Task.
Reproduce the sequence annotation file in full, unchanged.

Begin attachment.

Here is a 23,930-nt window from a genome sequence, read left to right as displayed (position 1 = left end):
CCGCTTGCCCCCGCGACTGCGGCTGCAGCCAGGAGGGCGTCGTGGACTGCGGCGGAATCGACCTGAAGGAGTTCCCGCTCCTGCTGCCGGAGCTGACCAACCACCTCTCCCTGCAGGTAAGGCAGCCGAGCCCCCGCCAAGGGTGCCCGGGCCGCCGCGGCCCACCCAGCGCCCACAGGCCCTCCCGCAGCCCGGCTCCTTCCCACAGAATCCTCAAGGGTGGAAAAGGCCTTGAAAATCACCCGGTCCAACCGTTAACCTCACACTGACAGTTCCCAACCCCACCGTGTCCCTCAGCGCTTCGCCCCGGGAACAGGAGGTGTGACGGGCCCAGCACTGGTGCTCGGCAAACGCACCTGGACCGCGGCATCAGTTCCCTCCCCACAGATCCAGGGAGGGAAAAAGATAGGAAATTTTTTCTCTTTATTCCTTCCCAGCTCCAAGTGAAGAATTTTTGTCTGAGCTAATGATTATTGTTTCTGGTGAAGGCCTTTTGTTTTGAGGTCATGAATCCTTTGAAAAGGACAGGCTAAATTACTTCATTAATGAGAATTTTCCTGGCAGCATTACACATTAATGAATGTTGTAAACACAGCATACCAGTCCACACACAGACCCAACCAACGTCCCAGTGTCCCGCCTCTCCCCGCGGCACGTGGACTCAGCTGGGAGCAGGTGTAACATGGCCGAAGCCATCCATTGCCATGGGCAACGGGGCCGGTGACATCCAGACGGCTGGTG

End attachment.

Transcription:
Here is a 23,930-nt window from a genome sequence, read left to right as displayed (position 1 = left end):
CCGCTTGCCCCCGCGACTGCGGCTGCAGCCAGGAGGGCGTCGTGGACTGCGGCGGAATCGACCTGAAGGAGTTCCCGCTCCTGCTGCCGGAGCTGACCAACCACCTCTCCCTGCAGGTAAGGCAGCCGAGCCCCCGCCAAGGGTGCCCGGGCCGCCGCGGCCCACCCAGCGCCCACAGGCCCTCCCGCAGCCCGGCTCCTTCCCACAGAATCCTCAAGGGTGGAAAAGGCCTTGAAAATCACCCGGTCCAACCGTTAACCTCACACTGACAGTTCCCAACCCCACCGTGTCCCTCAGCGCTTCGCCCCGGGAACAGGAGGTGTGACGGGCCCAGCACTGGTGCTCGGCAAACGCACCTGGACCGCGGCATCAGTTCCCTCCCCACAGATCCAGGGAGGGAAAAAGATAGGAAATTTTTTCTCTTTATTCCTTCCCAGCTCCAAGTGAAGAATTTTTGTCTGAGCTAATGATTATTGTTTCTGGTGAAGGCCTTTTGTTTTGAGGTCATGAATCCTTTGAAAAGGACAGGCTAAATTACTTCATTAATGAGAATTTTCCTGGCAGCATTACACATTAATGAATGTTGTAAACACAGCATACCAGTCCACACACAGACCCAACCAACGTCCCAGTGTCCCGCCTCTCCCCGCGGCACGTGGACTCAGCTGGGAGCAGGTGTAACATGGCCGAAGCCATCCATTGCCATGGGCAACGGGGCCGGTGACATCCAGACGGCTGGTG